The pfnStartAddress argument specifies the address of a fiber routine that you must implement and that must have the following prototype:
VOID WINAPI FiberFunc(PVOID pvParam);
When the fiber is scheduled for the first time, this function executes and is passed the pvParam value that was originally passed to CreateFiber. You can do whatever you like in
this fiber function. However, the function is prototyped as returning VOID—not because the return value has no meaning, but because this function should never return at all! If a fiber function does return, the thread and all the fibers created on it are destroyed immediately.
Like ConvertThreadToFiber(Ex), CreateFiber(Ex) returns the memory address of the fiber’s execution context. However, unlike ConvertThreadToFiber(Ex), this new fiber does not execute because the currently running fiber is still executing. Only one fiber at a time can execute on a single thread. To make the new fiber execute, you call SwitchToFiber:
VOID SwitchToFiber(PVOID pvFiberExecutionContext);
SwitchToFiber takes a single parameter, pvFiberExecutionContext, which is the memory address of a fiber’s execution context as returned by a previous call to
ConvertThreadToFiber(Ex) or CreateFiber(Ex). This memory address tells the function which fiber to schedule. Internally, SwitchToFiber performs the following steps:
1) It saves some of the current CPU registers, including the instruction pointer register and the stack pointer register, in the currently running fiber’s execution context.
2) It loads the registers previously saved in the soon-to-be-running fiber’s execution context into the CPU registers. These registers include the stack pointer register so that this fiber’s stack is used when the thread continues execution.
3) It associates the fiber’s execution context with the thread; the thread runs the specified fiber.
4) It sets the thread’s instruction pointer to the saved instruction pointer. The thread (fiber) continues execution where this fiber last executed.
SwitchToFiber is the only way for a fiber to get any CPU time. Because your code must explicitly call SwitchToFiber at the appropriate times, you are in complete control of the fiber scheduling. Keep in mind that fiber scheduling has nothing to do with thread scheduling. The thread that the fibers run on can always be preempted by the operating system. When the thread is scheduled, the currently selected fiber runs—no other fiber runs unless SwitchToFiber is explicitly called.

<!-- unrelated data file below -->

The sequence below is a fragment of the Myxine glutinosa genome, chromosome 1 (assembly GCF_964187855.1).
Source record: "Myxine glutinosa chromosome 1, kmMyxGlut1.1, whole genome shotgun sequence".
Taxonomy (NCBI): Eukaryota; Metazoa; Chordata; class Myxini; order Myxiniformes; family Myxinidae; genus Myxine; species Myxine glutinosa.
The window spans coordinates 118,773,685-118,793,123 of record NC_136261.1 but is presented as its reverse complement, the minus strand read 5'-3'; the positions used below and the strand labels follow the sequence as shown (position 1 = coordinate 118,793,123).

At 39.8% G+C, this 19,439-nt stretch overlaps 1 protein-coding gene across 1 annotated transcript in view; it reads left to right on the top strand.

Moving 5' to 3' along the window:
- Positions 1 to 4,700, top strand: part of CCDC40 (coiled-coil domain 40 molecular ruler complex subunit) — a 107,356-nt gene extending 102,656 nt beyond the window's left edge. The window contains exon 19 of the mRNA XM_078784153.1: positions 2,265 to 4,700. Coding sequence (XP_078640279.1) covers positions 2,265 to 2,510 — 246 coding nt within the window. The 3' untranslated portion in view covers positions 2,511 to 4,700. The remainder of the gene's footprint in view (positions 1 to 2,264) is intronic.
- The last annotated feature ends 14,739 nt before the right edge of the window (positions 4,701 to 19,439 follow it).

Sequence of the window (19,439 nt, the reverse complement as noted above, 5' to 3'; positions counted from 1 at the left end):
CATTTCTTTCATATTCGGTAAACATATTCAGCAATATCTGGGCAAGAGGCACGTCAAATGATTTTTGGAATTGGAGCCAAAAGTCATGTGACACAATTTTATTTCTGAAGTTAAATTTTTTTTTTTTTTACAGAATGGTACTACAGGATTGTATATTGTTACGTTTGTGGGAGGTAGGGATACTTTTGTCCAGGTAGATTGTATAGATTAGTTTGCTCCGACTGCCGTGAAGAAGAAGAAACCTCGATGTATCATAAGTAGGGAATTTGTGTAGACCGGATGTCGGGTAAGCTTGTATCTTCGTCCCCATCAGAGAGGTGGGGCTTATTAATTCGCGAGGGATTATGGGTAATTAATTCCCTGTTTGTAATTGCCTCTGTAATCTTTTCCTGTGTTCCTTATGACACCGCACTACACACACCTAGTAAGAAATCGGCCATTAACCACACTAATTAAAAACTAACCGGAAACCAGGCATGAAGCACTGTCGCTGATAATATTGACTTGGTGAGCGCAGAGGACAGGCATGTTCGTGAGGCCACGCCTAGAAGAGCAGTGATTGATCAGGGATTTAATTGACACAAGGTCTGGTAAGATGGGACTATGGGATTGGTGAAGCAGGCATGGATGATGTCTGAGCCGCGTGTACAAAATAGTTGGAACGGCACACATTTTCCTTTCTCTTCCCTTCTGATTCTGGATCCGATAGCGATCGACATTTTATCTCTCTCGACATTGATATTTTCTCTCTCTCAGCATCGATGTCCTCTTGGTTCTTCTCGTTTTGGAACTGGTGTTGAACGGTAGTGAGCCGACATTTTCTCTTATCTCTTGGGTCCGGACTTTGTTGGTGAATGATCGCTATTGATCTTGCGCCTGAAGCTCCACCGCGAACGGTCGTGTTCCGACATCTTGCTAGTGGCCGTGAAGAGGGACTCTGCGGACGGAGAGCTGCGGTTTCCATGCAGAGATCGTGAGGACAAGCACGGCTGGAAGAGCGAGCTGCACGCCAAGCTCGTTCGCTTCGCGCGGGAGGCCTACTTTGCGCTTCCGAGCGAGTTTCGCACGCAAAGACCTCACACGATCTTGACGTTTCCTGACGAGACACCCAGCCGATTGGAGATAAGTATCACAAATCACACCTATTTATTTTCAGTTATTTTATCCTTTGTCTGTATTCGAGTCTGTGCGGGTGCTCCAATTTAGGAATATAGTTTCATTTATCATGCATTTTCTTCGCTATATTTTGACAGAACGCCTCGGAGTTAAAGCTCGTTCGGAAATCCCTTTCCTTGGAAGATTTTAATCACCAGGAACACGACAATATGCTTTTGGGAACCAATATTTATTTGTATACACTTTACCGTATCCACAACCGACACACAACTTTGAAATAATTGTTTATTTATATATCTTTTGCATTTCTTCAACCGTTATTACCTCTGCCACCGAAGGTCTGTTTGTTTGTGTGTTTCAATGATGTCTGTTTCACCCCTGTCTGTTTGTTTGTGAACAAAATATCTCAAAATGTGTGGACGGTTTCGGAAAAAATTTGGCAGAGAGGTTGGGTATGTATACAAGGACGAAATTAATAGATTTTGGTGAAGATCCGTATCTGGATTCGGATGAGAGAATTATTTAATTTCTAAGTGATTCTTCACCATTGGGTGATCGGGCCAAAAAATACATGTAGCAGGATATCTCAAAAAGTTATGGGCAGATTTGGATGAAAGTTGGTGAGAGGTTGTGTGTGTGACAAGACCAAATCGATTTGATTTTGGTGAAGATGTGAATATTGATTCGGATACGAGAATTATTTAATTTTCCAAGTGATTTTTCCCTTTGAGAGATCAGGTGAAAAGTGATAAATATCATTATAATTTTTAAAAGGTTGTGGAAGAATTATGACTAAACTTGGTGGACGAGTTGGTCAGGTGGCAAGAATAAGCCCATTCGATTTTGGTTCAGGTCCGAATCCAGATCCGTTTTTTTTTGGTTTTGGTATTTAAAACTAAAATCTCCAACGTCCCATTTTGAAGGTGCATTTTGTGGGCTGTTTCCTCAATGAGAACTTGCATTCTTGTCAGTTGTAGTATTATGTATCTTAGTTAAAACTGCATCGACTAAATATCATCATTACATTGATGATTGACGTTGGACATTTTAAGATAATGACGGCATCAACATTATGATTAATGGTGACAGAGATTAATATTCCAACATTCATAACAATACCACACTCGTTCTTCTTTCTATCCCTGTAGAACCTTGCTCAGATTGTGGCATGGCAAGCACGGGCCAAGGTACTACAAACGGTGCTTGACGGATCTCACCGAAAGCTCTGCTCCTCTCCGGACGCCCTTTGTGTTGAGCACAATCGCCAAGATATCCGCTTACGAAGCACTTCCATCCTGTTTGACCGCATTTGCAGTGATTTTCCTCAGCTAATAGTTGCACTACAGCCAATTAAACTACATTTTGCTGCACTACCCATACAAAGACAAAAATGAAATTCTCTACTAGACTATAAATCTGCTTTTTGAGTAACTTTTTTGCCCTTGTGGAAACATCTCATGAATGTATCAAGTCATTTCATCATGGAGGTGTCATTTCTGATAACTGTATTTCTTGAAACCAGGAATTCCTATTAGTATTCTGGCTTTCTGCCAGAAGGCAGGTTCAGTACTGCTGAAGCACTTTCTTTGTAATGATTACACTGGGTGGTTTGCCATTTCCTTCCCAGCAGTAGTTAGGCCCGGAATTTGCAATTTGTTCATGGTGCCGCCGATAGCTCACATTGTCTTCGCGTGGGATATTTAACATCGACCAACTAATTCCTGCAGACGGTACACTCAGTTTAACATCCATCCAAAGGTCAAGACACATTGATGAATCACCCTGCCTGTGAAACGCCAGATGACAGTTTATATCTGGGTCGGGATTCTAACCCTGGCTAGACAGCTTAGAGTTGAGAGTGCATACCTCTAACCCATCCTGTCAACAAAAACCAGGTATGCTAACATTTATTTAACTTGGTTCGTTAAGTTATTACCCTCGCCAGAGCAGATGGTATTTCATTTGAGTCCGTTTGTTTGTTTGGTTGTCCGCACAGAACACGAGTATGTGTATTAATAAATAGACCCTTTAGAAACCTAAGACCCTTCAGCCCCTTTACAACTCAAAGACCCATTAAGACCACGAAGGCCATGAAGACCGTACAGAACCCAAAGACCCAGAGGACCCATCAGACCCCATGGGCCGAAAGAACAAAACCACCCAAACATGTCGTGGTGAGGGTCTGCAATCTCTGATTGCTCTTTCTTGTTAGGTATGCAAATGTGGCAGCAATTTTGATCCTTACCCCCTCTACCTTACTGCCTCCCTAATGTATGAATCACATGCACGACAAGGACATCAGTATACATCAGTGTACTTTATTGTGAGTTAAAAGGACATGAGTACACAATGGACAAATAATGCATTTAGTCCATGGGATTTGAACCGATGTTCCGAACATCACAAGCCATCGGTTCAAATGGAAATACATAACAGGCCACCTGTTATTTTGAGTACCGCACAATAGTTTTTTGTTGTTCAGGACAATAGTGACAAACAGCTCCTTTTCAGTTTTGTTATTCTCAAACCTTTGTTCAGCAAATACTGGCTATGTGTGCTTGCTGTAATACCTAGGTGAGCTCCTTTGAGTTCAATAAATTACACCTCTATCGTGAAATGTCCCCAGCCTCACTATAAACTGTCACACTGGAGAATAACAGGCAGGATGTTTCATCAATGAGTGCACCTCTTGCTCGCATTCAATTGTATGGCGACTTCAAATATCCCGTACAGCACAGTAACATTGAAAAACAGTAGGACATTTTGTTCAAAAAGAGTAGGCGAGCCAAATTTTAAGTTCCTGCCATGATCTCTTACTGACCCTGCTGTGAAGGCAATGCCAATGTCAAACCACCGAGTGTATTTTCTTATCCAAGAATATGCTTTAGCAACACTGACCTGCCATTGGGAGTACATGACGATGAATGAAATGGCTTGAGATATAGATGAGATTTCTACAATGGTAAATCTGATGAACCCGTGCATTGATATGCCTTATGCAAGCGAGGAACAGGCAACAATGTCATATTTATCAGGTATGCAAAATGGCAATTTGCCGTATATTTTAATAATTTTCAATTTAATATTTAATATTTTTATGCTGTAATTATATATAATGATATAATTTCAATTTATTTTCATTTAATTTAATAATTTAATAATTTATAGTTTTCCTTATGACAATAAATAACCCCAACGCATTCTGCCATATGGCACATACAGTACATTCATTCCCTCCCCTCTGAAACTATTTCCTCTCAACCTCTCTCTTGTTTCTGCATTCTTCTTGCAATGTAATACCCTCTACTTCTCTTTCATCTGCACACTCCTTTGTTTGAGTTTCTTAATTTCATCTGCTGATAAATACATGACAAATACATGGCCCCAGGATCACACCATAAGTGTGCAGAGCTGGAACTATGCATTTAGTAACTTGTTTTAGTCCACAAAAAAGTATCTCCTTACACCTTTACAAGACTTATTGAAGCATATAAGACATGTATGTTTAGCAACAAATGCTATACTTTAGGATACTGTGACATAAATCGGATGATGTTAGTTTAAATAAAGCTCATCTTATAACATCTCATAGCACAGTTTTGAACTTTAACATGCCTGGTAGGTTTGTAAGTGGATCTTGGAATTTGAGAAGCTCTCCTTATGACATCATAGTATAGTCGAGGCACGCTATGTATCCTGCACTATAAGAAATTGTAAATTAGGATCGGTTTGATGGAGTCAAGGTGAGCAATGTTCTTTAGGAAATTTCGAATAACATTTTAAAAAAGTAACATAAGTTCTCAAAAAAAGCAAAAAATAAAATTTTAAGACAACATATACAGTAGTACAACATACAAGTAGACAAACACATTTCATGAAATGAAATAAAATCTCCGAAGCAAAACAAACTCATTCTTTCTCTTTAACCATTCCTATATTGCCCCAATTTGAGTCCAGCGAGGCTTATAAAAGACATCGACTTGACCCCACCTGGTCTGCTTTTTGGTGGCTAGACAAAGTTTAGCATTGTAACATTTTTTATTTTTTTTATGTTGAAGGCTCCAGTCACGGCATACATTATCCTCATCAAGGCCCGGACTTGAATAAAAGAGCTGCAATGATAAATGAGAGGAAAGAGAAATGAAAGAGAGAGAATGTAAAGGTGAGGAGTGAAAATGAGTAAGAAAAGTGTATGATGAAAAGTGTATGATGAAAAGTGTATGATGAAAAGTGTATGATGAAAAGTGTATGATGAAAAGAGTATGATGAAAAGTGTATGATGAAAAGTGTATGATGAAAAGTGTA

To destroy a fiber, you call DeleteFiber:
VOID DeleteFiber(PVOID pvFiberExecutionContext);
This function deletes the fiber indicated by the pvFiberExecutionContext parameter, which is, of course, the address of a fiber’s execution context. This function frees the memory
used by the fiber’s stack and then destroys the fiber’s execution context. But if you pass the address of the fiber that is currently associated with the thread, the function calls ExitThread internally, which causes the thread and all the fibers created on the thread to die.
DeleteFiber is usually called by one fiber to delete another. The deleted fiber’s stack is destroyed, and the fiber’s execution context is freed. Notice the difference here between fibers and threads: threads usually kill themselves by calling ExitThread. In fact, it is considered bad form for one thread to terminate another thread using TerminateThread. If you do call TerminateThread, the system does not destroy the terminated thread’s stack. We can take advantage of this ability of a fiber to cleanly delete another fiber—I’ll discuss how when I explain the sample application later in this chapter. When all fibers are deleted, it is also possible to remove the fiber state from the original thread that called ConvertThreadToFiber(Ex) by using ConvertFiberToThread, releasing the last pieces of memory that made the thread a fiber.
If you need to store information on a per-fiber basis, you can use the Fiber Local Storage, or FLS, functions. These functions do for fibers what the TLS functions do for threads. You first call FlsAlloc to allocate an FLS slot that can be used by all fibers running in the current process. This function takes a single parameter: a callback function that is called either when a fiber gets destroyed or when the FLS slot is deleted by a call to FlsFree. You store per-fiber data in an FLS slot by calling FlsSetValue, and you retrieve it with FlsGetValue. If you need to know whether or not you are running in a fiber execution context, simply check the Boolean return value of IsThreadAFiber.
Several additional fiber functions are provided for your convenience. A thread can execute a single fiber at a time, and the operating system always knows which fiber is currently associated with the thread. If you want to get the address of the currently running fiber’s execution context, you can call GetCurrentFiber:
As I’ve mentioned, each fiber’s execution context contains a user-defined value. This value is initialized with the value that is passed as the pvParam argument to ConvertThreadToFiber(Ex) or CreateFiber(Ex). This value is also passed as an argument to a fiber function. GetFiberData simply looks in the currently executing fiber’s execution context and returns the saved value.